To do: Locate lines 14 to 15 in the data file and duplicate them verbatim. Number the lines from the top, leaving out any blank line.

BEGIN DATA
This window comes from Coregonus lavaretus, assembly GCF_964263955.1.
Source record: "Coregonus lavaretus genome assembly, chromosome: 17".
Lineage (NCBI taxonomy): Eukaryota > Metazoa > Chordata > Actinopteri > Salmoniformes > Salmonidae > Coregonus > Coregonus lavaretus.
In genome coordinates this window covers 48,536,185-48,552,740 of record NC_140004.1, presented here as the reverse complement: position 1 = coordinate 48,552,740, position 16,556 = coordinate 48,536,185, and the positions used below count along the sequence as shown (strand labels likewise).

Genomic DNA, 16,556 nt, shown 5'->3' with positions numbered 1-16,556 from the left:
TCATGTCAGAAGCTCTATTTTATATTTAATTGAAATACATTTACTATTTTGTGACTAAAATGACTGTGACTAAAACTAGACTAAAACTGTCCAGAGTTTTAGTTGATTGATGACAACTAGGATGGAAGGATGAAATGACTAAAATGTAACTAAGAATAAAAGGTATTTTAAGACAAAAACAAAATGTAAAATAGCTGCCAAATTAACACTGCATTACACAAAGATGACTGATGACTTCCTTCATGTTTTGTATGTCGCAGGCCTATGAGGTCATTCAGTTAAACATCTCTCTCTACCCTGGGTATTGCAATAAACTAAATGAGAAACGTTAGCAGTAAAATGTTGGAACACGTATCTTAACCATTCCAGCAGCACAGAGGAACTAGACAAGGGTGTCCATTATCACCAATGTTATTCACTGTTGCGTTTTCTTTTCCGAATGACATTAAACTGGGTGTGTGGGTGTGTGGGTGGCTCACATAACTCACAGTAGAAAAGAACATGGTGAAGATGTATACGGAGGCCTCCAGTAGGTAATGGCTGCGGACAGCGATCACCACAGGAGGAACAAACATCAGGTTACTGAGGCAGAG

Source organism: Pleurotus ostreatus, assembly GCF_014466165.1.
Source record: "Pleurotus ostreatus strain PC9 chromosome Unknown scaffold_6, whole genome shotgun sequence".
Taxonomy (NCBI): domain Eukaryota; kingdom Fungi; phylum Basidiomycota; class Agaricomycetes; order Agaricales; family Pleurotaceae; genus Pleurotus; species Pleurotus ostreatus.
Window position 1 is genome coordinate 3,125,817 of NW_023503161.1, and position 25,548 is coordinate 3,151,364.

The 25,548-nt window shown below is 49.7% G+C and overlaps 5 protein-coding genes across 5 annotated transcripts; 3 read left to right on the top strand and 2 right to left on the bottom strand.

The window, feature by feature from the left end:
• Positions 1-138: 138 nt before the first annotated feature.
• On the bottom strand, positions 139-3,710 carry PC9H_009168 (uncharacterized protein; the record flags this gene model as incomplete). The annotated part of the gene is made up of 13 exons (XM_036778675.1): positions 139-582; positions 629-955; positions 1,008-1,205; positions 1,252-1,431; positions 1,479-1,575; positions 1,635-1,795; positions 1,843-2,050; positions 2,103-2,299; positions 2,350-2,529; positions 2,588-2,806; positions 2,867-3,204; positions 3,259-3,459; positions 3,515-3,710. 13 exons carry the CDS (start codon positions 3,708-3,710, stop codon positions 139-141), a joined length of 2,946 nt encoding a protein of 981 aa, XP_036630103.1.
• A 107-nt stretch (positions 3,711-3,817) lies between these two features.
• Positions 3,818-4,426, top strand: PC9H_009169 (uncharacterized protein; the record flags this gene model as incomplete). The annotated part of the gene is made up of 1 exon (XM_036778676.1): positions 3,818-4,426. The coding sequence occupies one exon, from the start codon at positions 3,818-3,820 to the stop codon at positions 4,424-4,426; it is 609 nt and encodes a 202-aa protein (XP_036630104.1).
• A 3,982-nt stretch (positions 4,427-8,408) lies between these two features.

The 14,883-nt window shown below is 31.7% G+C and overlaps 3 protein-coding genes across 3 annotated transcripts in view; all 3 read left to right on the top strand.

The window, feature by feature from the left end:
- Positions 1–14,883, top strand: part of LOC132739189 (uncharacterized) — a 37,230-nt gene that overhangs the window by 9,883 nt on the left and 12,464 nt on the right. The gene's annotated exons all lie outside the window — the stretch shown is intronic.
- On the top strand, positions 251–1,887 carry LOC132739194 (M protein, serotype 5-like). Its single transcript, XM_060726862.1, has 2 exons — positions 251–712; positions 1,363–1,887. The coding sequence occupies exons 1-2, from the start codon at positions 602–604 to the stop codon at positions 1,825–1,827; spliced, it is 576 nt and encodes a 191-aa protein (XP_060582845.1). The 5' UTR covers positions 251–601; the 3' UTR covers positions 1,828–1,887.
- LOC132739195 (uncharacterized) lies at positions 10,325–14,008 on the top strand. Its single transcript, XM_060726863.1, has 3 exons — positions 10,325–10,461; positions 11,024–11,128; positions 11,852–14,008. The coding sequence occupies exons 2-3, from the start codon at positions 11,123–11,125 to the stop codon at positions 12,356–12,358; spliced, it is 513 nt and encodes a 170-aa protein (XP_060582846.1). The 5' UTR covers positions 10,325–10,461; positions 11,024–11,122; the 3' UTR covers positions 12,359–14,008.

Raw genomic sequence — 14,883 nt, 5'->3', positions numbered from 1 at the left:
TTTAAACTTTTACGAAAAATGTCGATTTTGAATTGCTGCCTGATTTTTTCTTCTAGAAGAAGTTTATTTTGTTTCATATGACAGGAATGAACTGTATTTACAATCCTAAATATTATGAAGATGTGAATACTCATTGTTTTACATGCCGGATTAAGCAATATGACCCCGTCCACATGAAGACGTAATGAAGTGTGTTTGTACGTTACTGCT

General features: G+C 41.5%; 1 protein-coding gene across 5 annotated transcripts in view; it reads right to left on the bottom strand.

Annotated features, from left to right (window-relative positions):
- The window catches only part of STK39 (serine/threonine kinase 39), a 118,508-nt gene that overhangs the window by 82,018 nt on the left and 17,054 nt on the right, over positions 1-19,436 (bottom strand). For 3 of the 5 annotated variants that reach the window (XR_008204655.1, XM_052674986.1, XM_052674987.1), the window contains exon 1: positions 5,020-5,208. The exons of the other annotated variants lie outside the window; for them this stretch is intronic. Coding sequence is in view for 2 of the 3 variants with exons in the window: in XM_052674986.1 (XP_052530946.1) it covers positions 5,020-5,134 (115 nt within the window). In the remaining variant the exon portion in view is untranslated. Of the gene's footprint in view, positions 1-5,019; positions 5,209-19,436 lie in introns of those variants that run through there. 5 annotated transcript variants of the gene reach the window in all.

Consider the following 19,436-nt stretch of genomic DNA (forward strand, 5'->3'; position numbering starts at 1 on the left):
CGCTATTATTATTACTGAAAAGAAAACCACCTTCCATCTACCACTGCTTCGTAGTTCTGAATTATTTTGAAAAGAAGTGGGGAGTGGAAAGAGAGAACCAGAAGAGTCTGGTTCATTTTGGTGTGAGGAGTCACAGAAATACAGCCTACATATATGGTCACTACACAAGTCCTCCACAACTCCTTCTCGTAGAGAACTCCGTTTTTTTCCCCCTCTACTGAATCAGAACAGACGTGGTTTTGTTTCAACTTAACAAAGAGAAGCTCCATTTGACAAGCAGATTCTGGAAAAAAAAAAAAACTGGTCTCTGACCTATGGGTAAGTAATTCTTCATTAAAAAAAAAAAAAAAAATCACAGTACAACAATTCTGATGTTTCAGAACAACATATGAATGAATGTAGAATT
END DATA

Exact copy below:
• On the bottom strand, positions 139-3,710 carry PC9H_009168 (uncharacterized protein; the record flags this gene model as incomplete). The annotated part of the gene is made up of 13 exons (XM_036778675.1): positions 139-582; positions 629-955; positions 1,008-1,205; positions 1,252-1,431; positions 1,479-1,575; positions 1,635-1,795; positions 1,843-2,050; positions 2,103-2,299; positions 2,350-2,529; positions 2,588-2,806; positions 2,867-3,204; positions 3,259-3,459; positions 3,515-3,710. 13 exons carry the CDS (start codon positions 3,708-3,710, stop codon positions 139-141), a joined length of 2,946 nt encoding a protein of 981 aa, XP_036630103.1.
• A 107-nt stretch (positions 3,711-3,817) lies between these two features.